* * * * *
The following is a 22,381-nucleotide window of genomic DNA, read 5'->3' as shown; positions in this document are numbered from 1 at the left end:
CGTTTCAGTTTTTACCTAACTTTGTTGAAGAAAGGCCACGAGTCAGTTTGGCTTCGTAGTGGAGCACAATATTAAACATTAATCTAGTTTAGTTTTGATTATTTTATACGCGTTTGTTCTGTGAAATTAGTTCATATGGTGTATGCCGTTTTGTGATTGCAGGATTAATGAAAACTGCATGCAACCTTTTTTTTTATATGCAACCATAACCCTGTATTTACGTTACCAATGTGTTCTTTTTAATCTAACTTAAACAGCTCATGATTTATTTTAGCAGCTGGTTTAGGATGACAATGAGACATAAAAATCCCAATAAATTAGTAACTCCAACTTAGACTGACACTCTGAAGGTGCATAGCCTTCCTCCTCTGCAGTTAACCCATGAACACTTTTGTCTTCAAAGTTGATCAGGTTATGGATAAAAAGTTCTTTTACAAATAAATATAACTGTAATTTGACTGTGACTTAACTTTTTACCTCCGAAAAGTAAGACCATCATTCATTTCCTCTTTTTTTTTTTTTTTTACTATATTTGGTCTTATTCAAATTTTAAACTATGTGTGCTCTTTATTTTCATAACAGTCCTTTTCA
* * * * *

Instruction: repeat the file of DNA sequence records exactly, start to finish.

The following is a 22,381-nucleotide window of genomic DNA, read 5'->3' as shown; positions in this document are numbered from 1 at the left end:
CGTTTCAGTTTTTACCTAACTTTGTTGAAGAAAGGCCACGAGTCAGTTTGGCTTCGTAGTGGAGCACAATATTAAACATTAATCTAGTTTAGTTTTGATTATTTTATACGCGTTTGTTCTGTGAAATTAGTTCATATGGTGTATGCCGTTTTGTGATTGCAGGATTAATGAAAACTGCATGCAACCTTTTTTTTTATATGCAACCATAACCCTGTATTTACGTTACCAATGTGTTCTTTTTAATCTAACTTAAACAGCTCATGATTTATTTTAGCAGCTGGTTTAGGATGACAATGAGACATAAAAATCCCAATAAATTAGTAACTCCAACTTAGACTGACACTCTGAAGGTGCATAGCCTTCCTCCTCTGCAGTTAACCCATGAACACTTTTGTCTTCAAAGTTGATCAGGTTATGGATAAAAAGTTCTTTTACAAATAAATATAACTGTAATTTGACTGTGACTTAACTTTTTACCTCCGAAAAGTAAGACCATCATTCATTTCCTCTTTTTTTTTTTTTTTTACTATATTTGGTCTTATTCAAATTTTAAACTATGTGTGCTCTTTATTTTCATAACAGTCCTTTTCA